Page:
Release: Friday, June 26, 2015
Written by: Seth MacFarlane; Alec Sulkin; Wellesley Wild
Directed by: Seth MacFarlane
Ted 2 turns out to be ridiculous, which in itself is ridiculous. . .because it’s ridiculous to think the first was ridiculous enough to justify something ridiculous like a sequel.
Everyone’s favorite foul-mouthed stuffed teddy is growing up in the follow-up to Seth MacFarlane’s surprisingly successful debut about a child who wishes for his favorite cuddly toy to one day come to life. Now Ted’s getting married to his bear-boo, Tami-Lynn (Jessica Barth) — who barely gets to show any, boo!
As predictable as an episode of Family Guy, a conflict materializes out of rather contrived circumstances, where we see their relationship falling on emotional hard times only shortly after nuptials were made official. Desperate to make Tami-Lynn happy again, Ted suggests they have a child, reasoning that if they learned to love a kid they might remember how to love each other again. Of course the epiphany has probably come right on the heels of what may presumably have been Ted’s fifth or sixth Bud Light. Still, it’s . . . it’s whatever. It works, leave it alone and let’s move on.
When finding sperm donors proves to be more of an issue than the couple expect, they turn to adoption as their last resort. Sadly it’s a move that brings the crushing blow of reality down upon them when their applications draw attention from the state government. Ted and Tami-Lynn’s marriage becomes annulled when officials declare Ted isn’t human, rather just a piece of property. He then finds himself enlisting the help of his thunder-buddy-for-life John (Mark Wahlberg) in his quest to prove both his status as a human being and a citizen of Boston, and that his marriage should be recognized as legal. It may not be a voice many are expecting to hear, but MacFarlane does contribute something to the conversation surrounding marriage equality and it’s welcomed.
What the film lacks in MacFarlane’s signature, perfectly choreographed musical interludes it makes up for with a surprisingly sensitive story. Suffice it to say, there have been far worse comedy sequels before; MacFarlane could have also chosen to build upon his western comedy concept. He shows restraint by not going that route. Not that this film is going to go down as a particularly memorable comedy. MacFarlane still can’t help but sketch outlines of supporting characters who do nothing more than function as signposts, convenient for when you inevitably get lost in this meandering little tale. Amanda Seyfried, while likable enough, seems to be twiddling her thumbs with her throw-away role of a pot-smoking attorney. Morgan Freeman is all but wasted as a more reputable civil rights attorney they all hope will help them after failing to get the courts to rule in favor of Ted and Tami-Lynn in the first of several courtroom scenes.
Beyond failing to justify such big names in such insignificant roles MacFarlane struggles to shape all the events into a cohesive whole. Although it feels slightly less episodic than the last outing, and certainly less so than A Million Ways to Die in the West, this narrative does its fair share of aimless wandering as Ted and John befriend Seyfried’s Samantha Jackson. As their legal representative she has the appearance of being book-smart, but then she smokes a ton of weed in her office so she’s obviously not too street smart. Do we need a 10-minute scene to get that point across, though? Freeman gets to have his moments (hearing him deliver the line “After I’m finished fucking myself. . .” is for some reason very satisfying), even if they, too, contribute far more to a bloated running time than to this campaign for emotional resonance. Indeed, the first time we even meet Freeman’s character it turns out to be nothing more than a wild goose chase. But hey — more time spent with this adorable teddy bear and his likable Bostonian pothead friend, the better, right?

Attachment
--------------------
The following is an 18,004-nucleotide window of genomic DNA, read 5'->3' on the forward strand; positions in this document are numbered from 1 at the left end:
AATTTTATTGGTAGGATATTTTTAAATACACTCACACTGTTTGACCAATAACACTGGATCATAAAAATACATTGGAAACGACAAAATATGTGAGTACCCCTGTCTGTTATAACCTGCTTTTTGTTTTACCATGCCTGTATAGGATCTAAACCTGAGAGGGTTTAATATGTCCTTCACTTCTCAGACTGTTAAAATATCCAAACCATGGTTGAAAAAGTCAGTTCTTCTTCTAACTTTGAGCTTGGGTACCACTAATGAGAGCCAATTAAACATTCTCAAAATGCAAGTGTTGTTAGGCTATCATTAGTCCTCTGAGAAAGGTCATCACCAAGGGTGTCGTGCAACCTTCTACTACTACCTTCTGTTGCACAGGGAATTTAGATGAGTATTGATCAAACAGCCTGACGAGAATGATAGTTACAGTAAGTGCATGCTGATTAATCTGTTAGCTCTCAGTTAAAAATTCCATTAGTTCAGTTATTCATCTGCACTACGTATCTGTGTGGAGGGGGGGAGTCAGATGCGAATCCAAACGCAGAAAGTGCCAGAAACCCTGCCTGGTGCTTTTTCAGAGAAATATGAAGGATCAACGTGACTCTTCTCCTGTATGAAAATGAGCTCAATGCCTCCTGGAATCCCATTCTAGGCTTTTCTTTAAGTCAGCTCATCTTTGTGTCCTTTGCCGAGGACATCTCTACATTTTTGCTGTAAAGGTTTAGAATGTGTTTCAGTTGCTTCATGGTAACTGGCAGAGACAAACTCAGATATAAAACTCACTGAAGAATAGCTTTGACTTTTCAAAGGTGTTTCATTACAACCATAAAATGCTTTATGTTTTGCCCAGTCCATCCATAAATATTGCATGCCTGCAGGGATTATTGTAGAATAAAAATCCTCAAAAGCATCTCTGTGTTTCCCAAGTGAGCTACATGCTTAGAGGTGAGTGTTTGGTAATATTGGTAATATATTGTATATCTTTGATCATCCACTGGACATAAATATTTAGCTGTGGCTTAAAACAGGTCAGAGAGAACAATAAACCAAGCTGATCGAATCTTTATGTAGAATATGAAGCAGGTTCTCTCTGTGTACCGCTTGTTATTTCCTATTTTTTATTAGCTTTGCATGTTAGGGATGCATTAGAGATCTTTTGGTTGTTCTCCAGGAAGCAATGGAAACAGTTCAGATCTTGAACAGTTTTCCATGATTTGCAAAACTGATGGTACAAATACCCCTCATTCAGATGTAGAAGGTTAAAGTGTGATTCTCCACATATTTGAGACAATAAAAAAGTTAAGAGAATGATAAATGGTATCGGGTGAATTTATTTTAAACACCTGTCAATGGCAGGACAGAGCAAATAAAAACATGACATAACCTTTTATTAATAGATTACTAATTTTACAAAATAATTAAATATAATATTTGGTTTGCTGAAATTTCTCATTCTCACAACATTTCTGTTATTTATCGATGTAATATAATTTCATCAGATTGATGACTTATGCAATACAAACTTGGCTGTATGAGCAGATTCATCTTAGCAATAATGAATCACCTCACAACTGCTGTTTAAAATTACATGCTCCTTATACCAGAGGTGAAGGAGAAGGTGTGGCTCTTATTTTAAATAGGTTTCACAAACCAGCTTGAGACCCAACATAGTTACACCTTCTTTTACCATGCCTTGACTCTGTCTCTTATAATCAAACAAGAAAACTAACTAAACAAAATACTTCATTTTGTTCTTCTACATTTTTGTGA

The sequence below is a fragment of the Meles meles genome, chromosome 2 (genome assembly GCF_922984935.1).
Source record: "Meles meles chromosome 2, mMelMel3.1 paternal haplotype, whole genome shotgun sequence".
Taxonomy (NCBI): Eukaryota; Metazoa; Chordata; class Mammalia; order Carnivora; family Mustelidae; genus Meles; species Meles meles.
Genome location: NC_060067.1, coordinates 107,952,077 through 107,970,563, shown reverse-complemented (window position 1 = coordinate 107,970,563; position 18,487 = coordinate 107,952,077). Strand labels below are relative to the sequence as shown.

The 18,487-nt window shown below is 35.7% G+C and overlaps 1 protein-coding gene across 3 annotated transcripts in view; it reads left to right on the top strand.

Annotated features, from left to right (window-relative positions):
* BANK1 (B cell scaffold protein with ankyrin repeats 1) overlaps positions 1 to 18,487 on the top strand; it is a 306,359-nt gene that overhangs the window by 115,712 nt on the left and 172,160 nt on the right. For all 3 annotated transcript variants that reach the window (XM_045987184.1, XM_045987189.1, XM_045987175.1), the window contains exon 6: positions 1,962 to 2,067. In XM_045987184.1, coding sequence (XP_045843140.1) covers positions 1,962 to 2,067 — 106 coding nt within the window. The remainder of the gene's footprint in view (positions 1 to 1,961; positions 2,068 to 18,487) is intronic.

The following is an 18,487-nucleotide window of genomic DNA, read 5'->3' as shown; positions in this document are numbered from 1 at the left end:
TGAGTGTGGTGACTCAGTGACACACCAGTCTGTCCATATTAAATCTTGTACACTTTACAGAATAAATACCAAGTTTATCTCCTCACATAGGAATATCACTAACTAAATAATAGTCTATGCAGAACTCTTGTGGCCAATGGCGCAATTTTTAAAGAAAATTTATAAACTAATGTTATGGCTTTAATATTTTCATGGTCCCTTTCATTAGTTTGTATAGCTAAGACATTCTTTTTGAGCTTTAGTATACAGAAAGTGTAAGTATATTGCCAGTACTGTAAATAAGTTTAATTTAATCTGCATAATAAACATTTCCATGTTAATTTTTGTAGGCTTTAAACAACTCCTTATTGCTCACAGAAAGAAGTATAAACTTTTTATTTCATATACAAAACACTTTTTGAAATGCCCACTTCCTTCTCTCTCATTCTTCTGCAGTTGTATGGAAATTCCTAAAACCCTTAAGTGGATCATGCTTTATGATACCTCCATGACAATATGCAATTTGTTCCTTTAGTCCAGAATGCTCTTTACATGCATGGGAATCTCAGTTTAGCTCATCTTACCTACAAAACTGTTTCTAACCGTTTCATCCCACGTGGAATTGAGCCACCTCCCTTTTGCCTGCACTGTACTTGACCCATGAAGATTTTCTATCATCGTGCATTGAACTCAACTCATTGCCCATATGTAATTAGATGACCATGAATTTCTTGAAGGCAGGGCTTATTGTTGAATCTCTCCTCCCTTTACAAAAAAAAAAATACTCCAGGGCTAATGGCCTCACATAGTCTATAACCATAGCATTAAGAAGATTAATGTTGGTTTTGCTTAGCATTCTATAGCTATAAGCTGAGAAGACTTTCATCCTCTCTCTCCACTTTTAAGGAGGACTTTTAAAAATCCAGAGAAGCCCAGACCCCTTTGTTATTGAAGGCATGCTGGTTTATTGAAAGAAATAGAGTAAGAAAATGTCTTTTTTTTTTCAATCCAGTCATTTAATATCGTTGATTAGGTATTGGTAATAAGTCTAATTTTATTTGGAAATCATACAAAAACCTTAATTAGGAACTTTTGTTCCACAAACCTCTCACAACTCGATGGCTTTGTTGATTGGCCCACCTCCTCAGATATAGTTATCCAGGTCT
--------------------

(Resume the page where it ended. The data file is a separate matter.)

There’s plenty of time to spend, too. At five minutes shy of two hours Ted 2 runs a risk of overstaying its furry little welcome. There’s this whole other subplot involving Hasbro toys and the company’s evil underbelly — John Carroll Lynch’s money-hungry executive and a creepazoid janitor named Donny, played once again with unbridled enthusiasm by the one and only Giovanni Ribisi. These men are after the teddy bear, determined the court will rule against Ted and declare him property, thereby making it legally safer for Hasbro to abduct the toy and use him in experiments to see if they can recreate his lifelikeness in other bears. It’s up to, who else, the stoner lawyer and her newfound friend John to save the bear from danger and then also get him legally declared a person before the film reel runs out. Ted 2 stuffs a lot in and not all of it works, but on the whole this sequel charms just as much as the stuff(ing) upon which it is based.
Recommendation: I never would have thought I’d be here justifying another round of teddy-bear-related hijinks but here I am doing just that. Ridiculous. On that ground alone, MacFarlane’s third feature film directorial effort should be labeled a success. If you laughed at the first one, you’ll likely have a good time with this, even though it in no way demands to be seen in theaters.
Running Time: 115 mins.
Quoted: “Did you hear that? You’re covered in rejected black men’s semen. You look like a Kardashian.”
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